Outside of African-American boxers, the culture that dominated the sport hail from Mexico. The most beloved fighter ever to come out of Mexico is Julio Cesar Chavez. Chavez was the prototypical Mexican fighter; great chin, tremendous body puncher and an incredible will. These attributes, plus his winning world titles at 130, 135 and 140 lbs., all add up to Chavez being the 28th greatest fighter of the last 45 years.
Chavez turned pro at the tender age of 18 in his hometown of Culiacan, Mexico. Chavez won the vast majority of his first 43 fights in Mexico, with 37 of those wins coming inside the distance. On September 13, Chavez received his first title opportunity against fellow Mexican Mario Martinez for the vacant WBC super featherweight world title. Martinez was no match for the mental and physical aggression Chavez put on him. Chavez brutally battered his Mexican compatriot before the fight was finally called off at the end of round eight. Less than a year later, my father and I would see him fight on television for the first time.
On July 7, 1985 Chavez made the second defense of his title against former 130-pound champion Roger Mayweather, the future trainer of his nephew Floyd. Round one saw Mayweather dominate by moving and landing crisp combinations off of Chavez’s head. My father and I were fans of Roger and thought that he could continue to dominate the 23-year-old Mexican champion. Our joy was short lived as early in the second round, Chavez landed two consecutive right crosses that dropped the challenger. Referee Richard Steele erroneously ruled it a slip, but as soon the action resumed, Chavez dropped Roger with another vicious right cross. A minute later, Chavez knocked Roger down again with a right cross, left hook combination that was the end as Steele stopped the fight. My father and I saw that Chavez was going to be great for a long time.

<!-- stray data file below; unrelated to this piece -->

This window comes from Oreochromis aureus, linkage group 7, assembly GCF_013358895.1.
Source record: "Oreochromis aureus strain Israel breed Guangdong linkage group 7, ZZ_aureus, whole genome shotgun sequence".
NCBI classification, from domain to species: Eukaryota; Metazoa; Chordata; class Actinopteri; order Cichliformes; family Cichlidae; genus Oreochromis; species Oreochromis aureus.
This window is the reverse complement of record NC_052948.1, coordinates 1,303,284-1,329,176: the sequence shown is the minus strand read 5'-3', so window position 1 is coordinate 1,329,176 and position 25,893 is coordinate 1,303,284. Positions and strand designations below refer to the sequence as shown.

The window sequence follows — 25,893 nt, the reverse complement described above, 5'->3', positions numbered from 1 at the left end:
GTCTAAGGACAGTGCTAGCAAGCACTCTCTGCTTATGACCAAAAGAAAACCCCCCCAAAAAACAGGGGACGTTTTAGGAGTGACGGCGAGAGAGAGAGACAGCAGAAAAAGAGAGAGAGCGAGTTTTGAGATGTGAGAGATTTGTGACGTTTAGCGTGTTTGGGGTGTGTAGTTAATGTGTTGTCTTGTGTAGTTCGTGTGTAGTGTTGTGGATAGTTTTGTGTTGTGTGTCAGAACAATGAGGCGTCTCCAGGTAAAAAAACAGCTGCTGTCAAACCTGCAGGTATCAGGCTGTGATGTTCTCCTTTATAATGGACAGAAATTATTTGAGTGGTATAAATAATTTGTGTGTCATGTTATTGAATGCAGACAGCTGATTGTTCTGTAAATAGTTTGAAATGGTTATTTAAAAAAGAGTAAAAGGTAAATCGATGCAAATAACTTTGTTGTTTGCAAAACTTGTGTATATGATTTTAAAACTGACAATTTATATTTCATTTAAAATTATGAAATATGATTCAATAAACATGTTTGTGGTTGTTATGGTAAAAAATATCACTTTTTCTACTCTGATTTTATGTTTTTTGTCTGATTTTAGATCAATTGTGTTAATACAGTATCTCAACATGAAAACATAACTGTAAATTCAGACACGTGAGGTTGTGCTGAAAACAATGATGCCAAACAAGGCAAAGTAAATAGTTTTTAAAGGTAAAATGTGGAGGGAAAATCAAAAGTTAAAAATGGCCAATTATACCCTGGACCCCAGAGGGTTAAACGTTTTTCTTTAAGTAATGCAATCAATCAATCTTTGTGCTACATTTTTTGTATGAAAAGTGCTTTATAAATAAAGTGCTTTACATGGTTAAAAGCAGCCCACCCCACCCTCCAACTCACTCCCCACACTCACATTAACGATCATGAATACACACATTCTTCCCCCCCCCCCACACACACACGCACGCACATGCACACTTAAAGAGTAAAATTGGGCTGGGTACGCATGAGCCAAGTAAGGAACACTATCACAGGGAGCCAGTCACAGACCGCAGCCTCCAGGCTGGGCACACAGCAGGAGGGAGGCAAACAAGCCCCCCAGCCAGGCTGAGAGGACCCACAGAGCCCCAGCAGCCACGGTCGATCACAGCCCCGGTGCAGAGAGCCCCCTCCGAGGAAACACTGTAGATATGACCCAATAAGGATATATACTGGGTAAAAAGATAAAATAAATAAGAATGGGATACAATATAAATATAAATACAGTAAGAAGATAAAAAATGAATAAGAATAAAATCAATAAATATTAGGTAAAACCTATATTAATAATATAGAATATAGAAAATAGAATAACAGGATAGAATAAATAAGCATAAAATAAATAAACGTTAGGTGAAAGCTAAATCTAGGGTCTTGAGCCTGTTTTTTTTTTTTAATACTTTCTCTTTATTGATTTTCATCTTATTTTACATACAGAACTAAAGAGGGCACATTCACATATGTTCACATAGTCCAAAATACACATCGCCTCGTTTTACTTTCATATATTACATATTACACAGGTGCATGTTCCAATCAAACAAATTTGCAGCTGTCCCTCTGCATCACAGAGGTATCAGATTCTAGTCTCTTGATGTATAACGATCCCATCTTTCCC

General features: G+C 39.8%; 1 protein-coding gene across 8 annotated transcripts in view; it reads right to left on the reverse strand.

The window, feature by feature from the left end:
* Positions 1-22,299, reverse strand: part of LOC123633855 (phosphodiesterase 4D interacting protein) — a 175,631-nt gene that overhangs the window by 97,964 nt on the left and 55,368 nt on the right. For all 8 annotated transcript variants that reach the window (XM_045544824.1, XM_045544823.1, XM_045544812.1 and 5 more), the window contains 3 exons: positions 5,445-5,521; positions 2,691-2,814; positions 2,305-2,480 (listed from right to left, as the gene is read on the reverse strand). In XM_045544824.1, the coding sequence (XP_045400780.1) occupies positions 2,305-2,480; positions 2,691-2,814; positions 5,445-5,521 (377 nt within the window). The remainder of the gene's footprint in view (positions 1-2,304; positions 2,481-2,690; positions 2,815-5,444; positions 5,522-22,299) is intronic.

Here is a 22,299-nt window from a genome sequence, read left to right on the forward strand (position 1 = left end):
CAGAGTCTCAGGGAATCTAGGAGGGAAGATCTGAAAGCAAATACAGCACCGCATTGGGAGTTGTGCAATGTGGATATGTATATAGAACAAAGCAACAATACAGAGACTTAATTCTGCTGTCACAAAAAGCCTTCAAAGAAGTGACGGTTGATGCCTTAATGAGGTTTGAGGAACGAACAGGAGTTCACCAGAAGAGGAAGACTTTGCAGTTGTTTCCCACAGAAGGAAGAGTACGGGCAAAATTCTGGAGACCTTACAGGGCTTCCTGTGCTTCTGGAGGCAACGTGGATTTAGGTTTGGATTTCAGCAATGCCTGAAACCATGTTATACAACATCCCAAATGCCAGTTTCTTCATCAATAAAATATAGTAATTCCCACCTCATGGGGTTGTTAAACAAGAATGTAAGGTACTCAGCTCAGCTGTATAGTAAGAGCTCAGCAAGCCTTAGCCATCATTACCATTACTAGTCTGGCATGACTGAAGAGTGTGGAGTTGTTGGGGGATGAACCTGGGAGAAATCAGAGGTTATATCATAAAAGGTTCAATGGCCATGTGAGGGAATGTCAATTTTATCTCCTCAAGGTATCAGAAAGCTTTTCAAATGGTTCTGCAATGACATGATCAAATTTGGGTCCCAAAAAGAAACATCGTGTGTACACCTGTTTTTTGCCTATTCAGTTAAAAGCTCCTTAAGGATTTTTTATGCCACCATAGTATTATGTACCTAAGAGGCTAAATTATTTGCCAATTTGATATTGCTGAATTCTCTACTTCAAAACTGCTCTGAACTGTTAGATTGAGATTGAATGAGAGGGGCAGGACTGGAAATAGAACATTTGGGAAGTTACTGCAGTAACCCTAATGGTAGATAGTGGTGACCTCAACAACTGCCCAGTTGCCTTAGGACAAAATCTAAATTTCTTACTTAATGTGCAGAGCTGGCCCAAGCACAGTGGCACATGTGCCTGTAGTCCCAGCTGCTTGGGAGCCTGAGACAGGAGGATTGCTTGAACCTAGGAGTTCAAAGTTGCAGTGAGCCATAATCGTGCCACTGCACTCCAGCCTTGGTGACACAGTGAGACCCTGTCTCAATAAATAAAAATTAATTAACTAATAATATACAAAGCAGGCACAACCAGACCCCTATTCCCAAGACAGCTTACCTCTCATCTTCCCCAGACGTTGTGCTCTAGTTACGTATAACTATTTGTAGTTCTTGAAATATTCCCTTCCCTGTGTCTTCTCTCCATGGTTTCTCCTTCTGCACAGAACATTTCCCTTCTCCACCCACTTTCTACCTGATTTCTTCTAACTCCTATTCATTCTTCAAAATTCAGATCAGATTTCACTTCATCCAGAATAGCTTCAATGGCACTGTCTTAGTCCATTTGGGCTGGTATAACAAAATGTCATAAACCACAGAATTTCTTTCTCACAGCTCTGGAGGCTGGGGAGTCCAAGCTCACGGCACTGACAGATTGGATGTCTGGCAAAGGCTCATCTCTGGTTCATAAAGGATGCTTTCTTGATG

Chavez would successfully defend his 130-pound crown seven more times before moving up to 135 pounds to challenge for the WBA 135-pound crown against the power punching champion from Puerto Rico, Edwin Rosario. I was attending college in New Orleans at the time and was out on a date with my girlfriend at the time. When I got back to my dorm room, my roommate gave me a message to call my fighter right away. It was two o’clock in the morning when I called my father back in New York. My father answered the phone before I could even hear it ring on my end. My father proceeded to explain to me how Chavez beat the living hell out of Rosario before the fight was stopped in the 11th round. My father said power punchers like Rosario were dead meat for an aggressive stalker like Chavez. It would take a master technician like a Pernell Whitaker to defeat him.